It has been publicized that quite a few psychological studies do not replicate. Part of the issue goes back to the initial point of this essay, which is that psychology is difficult. Some replication failure reflects the fact that the phenomena documented in the research simply do not exist. But some failures result from the fact that the dynamics of context differ across experiments and across participants, not because the phenomenon is a chimera.

As it turns out, psychological research seems to be in about the same state regarding replicability as many other disciplines. Biologists are now tracing psychology’s steps in setting up replicability programs, and biomedical research is fraught with many of the same issues. In fact, this issue pervades many scientific enterprises. For example, a significant number of planets that astronomers think they have discovered may not exist.

The truth is that when we are on the edge of knowledge, we are going to make mistakes. As we know regarding scientific knowledge, it is always provisional. We can gain confidence in our beliefs with continued empirical support for our findings, but it is a reality that we may need to change our minds when our information advances.

So, what does this mean with respect to our teaching? When we face our students, they will have beliefs about thought and behavior that are often very simplistic. We need to show them the importance of relying on research in forming our belief systems. The simple picture that students often have about behavior hide complexities that emerge as “obvious” after we conduct studies, but those complexities are far from obvious at the beginning.

Further, we have to be willing to change our minds. That is what science is all about. Our beliefs change in small, incremental steps, so we should probably be skeptical (but not cynical) about reports of striking research findings.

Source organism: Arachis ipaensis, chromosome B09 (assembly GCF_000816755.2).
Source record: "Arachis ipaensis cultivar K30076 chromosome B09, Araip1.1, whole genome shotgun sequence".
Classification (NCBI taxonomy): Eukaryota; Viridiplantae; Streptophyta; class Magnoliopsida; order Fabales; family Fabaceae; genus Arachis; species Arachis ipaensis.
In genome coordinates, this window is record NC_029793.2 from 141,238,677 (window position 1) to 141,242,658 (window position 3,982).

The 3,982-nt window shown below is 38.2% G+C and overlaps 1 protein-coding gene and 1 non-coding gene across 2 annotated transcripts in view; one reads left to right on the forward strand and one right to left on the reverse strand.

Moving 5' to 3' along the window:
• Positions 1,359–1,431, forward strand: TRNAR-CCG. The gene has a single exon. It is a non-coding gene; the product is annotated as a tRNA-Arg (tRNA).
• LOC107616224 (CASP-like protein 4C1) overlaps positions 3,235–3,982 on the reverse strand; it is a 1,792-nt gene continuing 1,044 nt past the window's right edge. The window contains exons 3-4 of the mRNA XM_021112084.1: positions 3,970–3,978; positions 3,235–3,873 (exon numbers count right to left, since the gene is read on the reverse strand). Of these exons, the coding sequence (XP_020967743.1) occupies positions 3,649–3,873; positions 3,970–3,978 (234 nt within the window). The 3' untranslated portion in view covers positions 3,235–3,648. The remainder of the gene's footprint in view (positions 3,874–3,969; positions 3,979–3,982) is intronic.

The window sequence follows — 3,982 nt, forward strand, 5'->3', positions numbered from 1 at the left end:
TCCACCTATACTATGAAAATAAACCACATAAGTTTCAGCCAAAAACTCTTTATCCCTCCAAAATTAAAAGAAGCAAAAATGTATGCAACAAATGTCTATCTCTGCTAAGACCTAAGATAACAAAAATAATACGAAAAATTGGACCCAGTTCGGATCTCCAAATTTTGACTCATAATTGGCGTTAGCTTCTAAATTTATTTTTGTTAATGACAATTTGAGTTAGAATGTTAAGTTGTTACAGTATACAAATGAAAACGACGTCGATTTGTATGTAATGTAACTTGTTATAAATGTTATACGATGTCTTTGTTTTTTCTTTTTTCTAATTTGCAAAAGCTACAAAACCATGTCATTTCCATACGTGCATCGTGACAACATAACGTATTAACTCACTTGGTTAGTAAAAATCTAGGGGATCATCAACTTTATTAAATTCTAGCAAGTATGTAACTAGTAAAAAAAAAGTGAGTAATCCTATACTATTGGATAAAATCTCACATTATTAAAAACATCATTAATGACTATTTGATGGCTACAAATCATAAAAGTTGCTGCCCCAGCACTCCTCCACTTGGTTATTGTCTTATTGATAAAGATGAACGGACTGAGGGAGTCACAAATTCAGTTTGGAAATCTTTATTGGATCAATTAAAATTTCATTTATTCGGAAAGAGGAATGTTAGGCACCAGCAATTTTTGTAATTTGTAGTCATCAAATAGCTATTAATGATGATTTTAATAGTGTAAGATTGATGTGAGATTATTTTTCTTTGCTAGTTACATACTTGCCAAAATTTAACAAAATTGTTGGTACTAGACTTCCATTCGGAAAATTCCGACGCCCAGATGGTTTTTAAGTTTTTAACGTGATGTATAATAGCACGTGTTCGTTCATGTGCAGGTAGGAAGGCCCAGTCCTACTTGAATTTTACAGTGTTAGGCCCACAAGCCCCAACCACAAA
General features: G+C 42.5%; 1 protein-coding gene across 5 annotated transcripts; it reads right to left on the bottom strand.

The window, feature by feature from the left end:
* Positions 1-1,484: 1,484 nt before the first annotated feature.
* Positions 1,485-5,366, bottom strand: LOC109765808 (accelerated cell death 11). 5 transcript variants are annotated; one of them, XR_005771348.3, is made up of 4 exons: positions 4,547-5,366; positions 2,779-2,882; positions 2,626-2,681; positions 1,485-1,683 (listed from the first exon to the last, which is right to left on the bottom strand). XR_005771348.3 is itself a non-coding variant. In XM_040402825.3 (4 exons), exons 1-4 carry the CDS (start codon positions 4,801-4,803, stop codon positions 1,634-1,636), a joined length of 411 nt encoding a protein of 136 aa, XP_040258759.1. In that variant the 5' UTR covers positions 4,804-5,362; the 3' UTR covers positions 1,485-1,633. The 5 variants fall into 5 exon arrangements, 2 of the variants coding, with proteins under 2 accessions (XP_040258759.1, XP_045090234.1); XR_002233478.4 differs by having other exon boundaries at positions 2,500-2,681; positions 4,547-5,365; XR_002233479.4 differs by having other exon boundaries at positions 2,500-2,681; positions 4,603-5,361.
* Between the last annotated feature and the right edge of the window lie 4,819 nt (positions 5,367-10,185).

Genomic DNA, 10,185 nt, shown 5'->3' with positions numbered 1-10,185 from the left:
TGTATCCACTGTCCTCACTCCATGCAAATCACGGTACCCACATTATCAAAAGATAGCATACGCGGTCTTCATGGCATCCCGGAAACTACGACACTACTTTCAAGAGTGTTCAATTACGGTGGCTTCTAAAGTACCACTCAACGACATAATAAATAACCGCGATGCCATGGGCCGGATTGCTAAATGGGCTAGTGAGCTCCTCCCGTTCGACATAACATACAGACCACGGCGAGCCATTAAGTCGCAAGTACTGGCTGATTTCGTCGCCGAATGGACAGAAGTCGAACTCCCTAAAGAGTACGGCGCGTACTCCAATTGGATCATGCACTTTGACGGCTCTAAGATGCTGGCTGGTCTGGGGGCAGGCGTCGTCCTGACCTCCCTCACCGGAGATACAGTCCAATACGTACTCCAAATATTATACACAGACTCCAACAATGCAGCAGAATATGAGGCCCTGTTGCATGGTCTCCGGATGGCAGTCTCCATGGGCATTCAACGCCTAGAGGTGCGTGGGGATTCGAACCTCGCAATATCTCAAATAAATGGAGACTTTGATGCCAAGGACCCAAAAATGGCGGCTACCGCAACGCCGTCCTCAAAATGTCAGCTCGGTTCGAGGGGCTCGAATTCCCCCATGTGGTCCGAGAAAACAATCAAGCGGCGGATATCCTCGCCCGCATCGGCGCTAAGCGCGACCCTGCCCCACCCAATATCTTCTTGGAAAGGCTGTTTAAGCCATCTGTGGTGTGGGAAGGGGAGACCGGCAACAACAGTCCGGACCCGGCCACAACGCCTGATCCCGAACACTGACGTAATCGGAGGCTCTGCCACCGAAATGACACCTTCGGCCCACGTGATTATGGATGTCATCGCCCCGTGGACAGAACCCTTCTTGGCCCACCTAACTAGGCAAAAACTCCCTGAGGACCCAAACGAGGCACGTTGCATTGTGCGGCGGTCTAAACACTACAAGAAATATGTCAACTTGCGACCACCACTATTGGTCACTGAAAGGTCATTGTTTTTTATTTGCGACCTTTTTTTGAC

This mindset is not easy because we are always in a state of uncertainty. But in the long run, accepting the complexity of psychology and psychological research will ultimately lead to beliefs that we can accept with greater confidence.


Power Pose

Carney, D. R., Cuddy, A. J. C., & Yap, A. J. (2010). Power posing: Brief nonverbal displays affect neuroendocrine levels and risk tolerance. Psychological Science, 21, 1363–1368. http://dx.doi.org.ezproxy.ithaca.edu:2048/10.1177/0956797610383437.

Cuddy, A. J. C., Schultz, S. J., & Fosse, N. E. (2018). P-curving a more comprehensive body of research on postural feedback reveals clear evidential value for power-posing effects: Reply to Simmons and Simonsohn (2017). Psychological Science, 29, 656-666. doi:http://dx.doi.org.ezproxy.ithaca.edu:2048/10.1177/0956797617746749.

Garrison, K. E., Tang, D., and Schmeichel, B. J. (2016). Embodying power: A preregistered replication and extension of the power pose effect. Social Psychological and Personality Science, 7, 623–630. https://doi.org/10.1177/1948550616652209.

Smith, K. M., and Apicella, C. L. (2017). Winners, losers, and posers: The effect of power poses on testosterone and risk-taking following competition. Hormones and Behavior, 92, 172–181. https://doi.org/10.1016/j.yhbeh.2016.11.003.

Priming about Aging

Bargh, J. A., Chen, M., & Burrows, L. (1996). Automaticity of social behavior: Direct effects of trait construct and stereotype activation on action. Journal of Personality and Social Psychology, 71, 230-244. doi:http://dx.doi.org.ezproxy.ithaca.edu:2048/10.1037/0022-3514.71.2.230.

Doyen, S., Klein, O., Pichon, C-L, & Cleeremans, A. (2012). Behavioral priming: It's all in the mind, but whose mind?  PLoS ONE, 7(1): e29081. https://doi.org/10.1371/journal.pone.0029081.

Bernard (Barney) Beins, Ph.D., is Professor of Psychology at Ithaca College. Dr. Beins' scholarship includes research on humor and on the scholarship of teaching and learning, and his teaching focuses on students' development of critical thinking skills. He is the 2010 recipient of the Charles L. Brewer Distinguished Teaching Award from the American Psychological Foundation and received the Ithaca College Faculty Excellence Award. Dr. Beins has also shared his knowledge of teaching as an author or co-editor of over 30 books and teaching manuals.